Keynes, Uncertainty, and the Foolishness of Prediction

Robert Skidelsky makes an important observation about Keynes and the long run (boldface mine):

In an essay on the conservative philosopher Edmund Burke, Keynes translated this moral principle of individual behavior into the political principle of prudence:

“Burke ever held, and held rightly, that it can seldom be right . . . to sacrifice a present benefit for a doubtful advantage in the future. . . . It is therefore the happiness of our own contemporaries that is our main concern; we should be very chary of sacrificing large numbers of people for the sake of a contingent end, however advantageous that may appear. . . . We can never know enough to make the chance worth taking. . . . There is this further consideration . . . it is not sufficient that the state of affairs which we seek to promote should be better than the state of affairs which preceded it; it must be sufficiently better to make up for the evils of the transition.”

This is the bedrock of Keynesian economics. So Ferguson was quite right to say that Keynes discounted the future — but it was not because of homosexuality, it was because of uncertainty. Keynes would have rejected the claim of today’s austerity champions that short-term pain, in the form of budget cuts, is the price we need to pay for long-term economic growth. The pain is real, he would say, while the benefit is conjecture.

Actually, “conjecture” is too kind. It’s bullshit, as Digby and I have described.

It’s less uncertainty and more pointless cruelty.

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2 Responses to Keynes, Uncertainty, and the Foolishness of Prediction

  1. Min says:

    Keynes’s “A Treatise on Probability” is a very good treatment of Bayesian probability. Having read that in my youth, I could anticipate Keynes’s argument: “We can never know enough to make the chance worth taking.”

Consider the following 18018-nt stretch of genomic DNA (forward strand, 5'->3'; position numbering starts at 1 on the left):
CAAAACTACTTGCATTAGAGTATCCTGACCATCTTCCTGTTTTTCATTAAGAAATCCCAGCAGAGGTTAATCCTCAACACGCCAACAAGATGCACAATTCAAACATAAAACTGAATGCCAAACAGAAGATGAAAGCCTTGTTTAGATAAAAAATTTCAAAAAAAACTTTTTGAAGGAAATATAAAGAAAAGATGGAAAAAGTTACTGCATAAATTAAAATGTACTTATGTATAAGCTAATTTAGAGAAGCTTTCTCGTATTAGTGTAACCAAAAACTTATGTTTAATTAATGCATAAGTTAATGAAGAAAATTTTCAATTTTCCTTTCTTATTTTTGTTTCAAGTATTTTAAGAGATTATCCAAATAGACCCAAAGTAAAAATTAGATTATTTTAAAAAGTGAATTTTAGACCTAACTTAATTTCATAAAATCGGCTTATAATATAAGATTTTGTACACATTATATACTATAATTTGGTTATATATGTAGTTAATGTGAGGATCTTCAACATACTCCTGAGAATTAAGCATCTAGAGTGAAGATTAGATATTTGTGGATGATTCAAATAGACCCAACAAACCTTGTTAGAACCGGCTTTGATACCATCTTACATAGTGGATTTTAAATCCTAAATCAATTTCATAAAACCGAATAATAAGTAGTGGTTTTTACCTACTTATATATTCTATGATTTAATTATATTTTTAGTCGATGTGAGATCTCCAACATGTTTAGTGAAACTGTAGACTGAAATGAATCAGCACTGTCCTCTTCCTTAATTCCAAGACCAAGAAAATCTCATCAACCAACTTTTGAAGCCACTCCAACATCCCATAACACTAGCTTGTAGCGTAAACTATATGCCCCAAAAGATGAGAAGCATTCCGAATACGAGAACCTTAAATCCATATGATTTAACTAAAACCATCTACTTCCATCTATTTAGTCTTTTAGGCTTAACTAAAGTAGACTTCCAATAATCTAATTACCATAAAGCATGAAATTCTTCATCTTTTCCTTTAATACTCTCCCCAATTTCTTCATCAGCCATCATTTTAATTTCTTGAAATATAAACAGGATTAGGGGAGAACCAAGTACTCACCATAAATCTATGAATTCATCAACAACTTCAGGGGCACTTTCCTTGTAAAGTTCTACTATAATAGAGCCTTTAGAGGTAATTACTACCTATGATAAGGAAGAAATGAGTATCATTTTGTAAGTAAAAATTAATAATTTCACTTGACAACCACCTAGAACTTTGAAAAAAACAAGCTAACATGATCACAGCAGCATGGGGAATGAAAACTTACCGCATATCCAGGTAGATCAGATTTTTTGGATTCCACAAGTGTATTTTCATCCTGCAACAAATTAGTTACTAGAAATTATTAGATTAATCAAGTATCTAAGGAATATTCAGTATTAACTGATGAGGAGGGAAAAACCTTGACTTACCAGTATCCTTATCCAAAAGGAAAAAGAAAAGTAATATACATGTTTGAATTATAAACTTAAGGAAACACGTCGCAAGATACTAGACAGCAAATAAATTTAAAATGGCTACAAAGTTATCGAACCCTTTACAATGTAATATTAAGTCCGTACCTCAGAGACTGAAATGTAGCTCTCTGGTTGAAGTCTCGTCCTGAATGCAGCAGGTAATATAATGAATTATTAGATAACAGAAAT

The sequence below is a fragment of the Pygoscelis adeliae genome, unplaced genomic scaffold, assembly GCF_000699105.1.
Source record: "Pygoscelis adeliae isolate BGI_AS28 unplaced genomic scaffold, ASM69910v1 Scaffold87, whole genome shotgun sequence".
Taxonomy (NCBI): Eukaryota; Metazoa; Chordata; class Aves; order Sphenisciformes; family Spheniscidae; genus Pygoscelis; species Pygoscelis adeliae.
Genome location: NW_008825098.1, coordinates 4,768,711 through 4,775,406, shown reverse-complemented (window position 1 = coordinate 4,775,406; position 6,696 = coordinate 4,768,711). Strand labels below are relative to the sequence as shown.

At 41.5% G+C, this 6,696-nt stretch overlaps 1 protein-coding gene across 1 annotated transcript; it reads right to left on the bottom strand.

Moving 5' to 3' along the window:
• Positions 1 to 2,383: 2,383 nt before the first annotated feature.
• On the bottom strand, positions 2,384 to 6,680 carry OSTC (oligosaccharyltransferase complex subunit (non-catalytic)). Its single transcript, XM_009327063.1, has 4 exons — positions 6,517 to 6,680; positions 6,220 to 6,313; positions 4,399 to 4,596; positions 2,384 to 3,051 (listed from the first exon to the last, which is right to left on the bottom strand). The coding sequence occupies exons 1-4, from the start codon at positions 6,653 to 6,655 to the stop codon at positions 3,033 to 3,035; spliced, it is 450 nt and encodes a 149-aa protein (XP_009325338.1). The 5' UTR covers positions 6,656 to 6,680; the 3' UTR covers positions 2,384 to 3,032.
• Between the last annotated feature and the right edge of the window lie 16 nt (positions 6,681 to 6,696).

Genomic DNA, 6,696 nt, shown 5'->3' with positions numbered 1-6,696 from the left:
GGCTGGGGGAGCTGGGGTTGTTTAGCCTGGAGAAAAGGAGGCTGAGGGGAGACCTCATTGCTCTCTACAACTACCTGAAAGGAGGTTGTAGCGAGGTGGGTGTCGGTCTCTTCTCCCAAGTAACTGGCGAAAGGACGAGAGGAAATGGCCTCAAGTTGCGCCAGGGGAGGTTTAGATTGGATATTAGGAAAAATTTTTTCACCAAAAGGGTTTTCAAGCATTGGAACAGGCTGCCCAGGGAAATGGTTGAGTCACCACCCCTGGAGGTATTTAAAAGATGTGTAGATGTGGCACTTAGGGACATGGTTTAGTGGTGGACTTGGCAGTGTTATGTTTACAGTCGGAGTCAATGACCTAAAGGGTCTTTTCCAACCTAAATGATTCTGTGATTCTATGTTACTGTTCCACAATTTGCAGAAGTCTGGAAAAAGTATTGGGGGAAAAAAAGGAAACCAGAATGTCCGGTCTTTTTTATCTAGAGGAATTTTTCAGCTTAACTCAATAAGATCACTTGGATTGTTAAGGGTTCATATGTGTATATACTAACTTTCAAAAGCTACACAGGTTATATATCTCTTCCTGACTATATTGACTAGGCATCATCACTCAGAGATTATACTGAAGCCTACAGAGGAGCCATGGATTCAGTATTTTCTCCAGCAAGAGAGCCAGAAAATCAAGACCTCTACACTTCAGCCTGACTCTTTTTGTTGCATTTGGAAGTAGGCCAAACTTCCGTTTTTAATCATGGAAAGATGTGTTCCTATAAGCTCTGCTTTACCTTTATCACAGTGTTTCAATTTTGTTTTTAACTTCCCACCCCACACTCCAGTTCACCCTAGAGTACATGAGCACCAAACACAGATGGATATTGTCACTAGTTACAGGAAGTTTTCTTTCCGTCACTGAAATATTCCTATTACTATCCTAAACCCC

I wrote this note to plug the book. 🙂

  2. I’m insufficiently familiar with Keynes to put this quotation in context, but taken at face value, that logic leads to some interesting conclusions. If the “happiness of our own contemporaries” is all that matters, then we should accept no economic pain while trying to forestall climate change, which is after all just a conjecture. Ditto for any environmental regulation without immediate impact that has any impact on the bottom line. Anyone over 30 should actively oppose any public spending on education or children’s health so we can spend the money on ourselves. And of course, all basic research is a waste, as iit may not lead to anything useful after all, and even if it does, the payoff won’t come until an uncertain future.
    In this sense the modern GOP seems to be adopting Keynes’s argument in every arena except the fiscal one.

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